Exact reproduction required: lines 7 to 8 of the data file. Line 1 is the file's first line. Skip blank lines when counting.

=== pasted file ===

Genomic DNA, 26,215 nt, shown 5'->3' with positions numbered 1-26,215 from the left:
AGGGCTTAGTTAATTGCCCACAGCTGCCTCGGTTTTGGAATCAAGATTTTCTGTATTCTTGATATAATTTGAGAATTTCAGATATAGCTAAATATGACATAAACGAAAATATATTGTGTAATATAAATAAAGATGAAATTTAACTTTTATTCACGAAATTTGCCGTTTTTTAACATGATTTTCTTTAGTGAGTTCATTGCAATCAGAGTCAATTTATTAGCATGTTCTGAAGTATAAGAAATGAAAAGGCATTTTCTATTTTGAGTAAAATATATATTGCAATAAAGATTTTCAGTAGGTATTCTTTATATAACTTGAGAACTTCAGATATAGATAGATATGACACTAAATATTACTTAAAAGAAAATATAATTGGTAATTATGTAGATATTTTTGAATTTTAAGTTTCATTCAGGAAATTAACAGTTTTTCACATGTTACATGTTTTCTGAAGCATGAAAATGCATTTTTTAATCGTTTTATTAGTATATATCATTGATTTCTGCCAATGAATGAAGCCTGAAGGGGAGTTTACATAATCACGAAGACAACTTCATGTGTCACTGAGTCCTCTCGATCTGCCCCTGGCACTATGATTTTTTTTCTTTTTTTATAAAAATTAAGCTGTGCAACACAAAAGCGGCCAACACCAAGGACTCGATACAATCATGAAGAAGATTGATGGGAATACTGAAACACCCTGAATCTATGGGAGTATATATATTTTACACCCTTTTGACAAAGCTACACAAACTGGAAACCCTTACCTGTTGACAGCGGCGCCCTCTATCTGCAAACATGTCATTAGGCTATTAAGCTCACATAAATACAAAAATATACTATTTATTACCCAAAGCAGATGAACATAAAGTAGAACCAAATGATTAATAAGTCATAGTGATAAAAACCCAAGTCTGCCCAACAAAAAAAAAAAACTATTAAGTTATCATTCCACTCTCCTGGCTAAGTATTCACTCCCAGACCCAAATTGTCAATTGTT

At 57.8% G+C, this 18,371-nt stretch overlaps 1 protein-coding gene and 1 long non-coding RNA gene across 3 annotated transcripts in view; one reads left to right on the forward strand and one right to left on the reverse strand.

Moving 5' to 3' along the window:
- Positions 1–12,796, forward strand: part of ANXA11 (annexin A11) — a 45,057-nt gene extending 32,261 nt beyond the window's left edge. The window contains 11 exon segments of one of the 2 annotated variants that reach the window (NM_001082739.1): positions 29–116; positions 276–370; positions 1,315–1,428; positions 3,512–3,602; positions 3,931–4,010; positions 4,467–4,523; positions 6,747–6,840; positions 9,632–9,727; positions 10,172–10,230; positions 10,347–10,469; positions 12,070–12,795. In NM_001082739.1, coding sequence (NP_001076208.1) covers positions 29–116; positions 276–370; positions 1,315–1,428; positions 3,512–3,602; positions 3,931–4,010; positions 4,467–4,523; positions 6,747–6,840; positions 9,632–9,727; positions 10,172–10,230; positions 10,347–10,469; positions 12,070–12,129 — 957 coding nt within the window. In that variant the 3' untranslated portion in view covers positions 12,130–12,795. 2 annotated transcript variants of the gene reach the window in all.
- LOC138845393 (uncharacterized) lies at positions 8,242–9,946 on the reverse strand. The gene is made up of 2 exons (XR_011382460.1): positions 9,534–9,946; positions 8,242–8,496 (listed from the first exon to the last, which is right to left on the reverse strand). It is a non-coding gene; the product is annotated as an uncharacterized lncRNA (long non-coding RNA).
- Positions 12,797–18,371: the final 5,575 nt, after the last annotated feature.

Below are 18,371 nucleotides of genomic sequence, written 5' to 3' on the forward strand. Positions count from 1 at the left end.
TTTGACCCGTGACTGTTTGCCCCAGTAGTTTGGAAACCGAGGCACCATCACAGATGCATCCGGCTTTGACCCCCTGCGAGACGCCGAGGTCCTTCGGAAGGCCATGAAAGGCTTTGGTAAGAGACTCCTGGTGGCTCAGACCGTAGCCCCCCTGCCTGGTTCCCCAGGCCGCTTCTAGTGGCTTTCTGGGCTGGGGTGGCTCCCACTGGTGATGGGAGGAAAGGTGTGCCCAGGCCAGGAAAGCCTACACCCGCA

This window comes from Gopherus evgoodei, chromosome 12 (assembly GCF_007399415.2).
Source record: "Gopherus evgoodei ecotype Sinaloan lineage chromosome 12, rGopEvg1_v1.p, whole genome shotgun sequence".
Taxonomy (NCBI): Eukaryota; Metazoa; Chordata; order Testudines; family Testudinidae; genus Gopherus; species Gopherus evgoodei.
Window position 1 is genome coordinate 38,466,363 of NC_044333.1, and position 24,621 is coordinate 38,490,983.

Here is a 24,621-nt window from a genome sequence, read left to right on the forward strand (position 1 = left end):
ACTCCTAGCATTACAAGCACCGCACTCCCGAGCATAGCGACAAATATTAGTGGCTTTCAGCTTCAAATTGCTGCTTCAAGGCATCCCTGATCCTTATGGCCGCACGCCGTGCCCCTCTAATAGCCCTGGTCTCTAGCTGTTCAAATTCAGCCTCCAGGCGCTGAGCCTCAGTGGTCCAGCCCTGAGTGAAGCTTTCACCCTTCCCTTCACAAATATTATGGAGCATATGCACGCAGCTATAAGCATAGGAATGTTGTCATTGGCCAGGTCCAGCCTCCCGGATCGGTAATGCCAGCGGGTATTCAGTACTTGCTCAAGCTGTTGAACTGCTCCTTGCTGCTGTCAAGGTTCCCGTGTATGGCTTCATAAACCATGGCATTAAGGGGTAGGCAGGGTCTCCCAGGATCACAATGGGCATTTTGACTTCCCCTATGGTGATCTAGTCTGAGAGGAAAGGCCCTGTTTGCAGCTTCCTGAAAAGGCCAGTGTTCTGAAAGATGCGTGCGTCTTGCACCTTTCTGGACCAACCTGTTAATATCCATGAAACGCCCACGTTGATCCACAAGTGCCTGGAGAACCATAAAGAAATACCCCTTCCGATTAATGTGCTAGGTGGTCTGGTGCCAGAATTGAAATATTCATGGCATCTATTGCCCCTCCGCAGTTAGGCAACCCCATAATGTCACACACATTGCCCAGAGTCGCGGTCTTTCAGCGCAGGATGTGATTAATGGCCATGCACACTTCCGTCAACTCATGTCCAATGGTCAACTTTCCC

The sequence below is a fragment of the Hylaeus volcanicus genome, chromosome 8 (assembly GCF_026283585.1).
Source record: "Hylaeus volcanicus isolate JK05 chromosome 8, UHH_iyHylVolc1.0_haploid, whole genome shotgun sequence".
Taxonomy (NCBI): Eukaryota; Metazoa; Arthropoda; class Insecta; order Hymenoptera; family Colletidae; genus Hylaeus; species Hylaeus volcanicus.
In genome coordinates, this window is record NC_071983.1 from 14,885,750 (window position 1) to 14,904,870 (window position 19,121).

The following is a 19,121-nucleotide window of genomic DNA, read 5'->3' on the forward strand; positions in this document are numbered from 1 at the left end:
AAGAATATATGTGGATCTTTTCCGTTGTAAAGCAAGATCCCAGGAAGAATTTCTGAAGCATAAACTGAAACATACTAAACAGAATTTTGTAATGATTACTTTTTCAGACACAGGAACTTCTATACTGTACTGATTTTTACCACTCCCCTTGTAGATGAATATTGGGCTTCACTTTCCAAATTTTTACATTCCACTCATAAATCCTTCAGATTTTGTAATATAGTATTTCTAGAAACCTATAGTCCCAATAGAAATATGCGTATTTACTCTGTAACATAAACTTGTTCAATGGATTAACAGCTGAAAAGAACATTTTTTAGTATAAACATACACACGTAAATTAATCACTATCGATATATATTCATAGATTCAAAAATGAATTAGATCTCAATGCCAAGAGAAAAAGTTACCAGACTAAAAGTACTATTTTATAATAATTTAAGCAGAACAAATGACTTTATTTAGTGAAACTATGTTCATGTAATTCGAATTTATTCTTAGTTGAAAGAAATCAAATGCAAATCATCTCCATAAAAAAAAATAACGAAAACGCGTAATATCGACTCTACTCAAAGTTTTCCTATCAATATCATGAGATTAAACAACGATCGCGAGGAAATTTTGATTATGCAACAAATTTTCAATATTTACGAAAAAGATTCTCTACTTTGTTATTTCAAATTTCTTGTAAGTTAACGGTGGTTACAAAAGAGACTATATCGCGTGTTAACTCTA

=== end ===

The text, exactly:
- Positions 12,797–18,371: the final 5,575 nt, after the last annotated feature.

Below are 18,371 nucleotides of genomic sequence, written 5' to 3' on the forward strand. Positions count from 1 at the left end.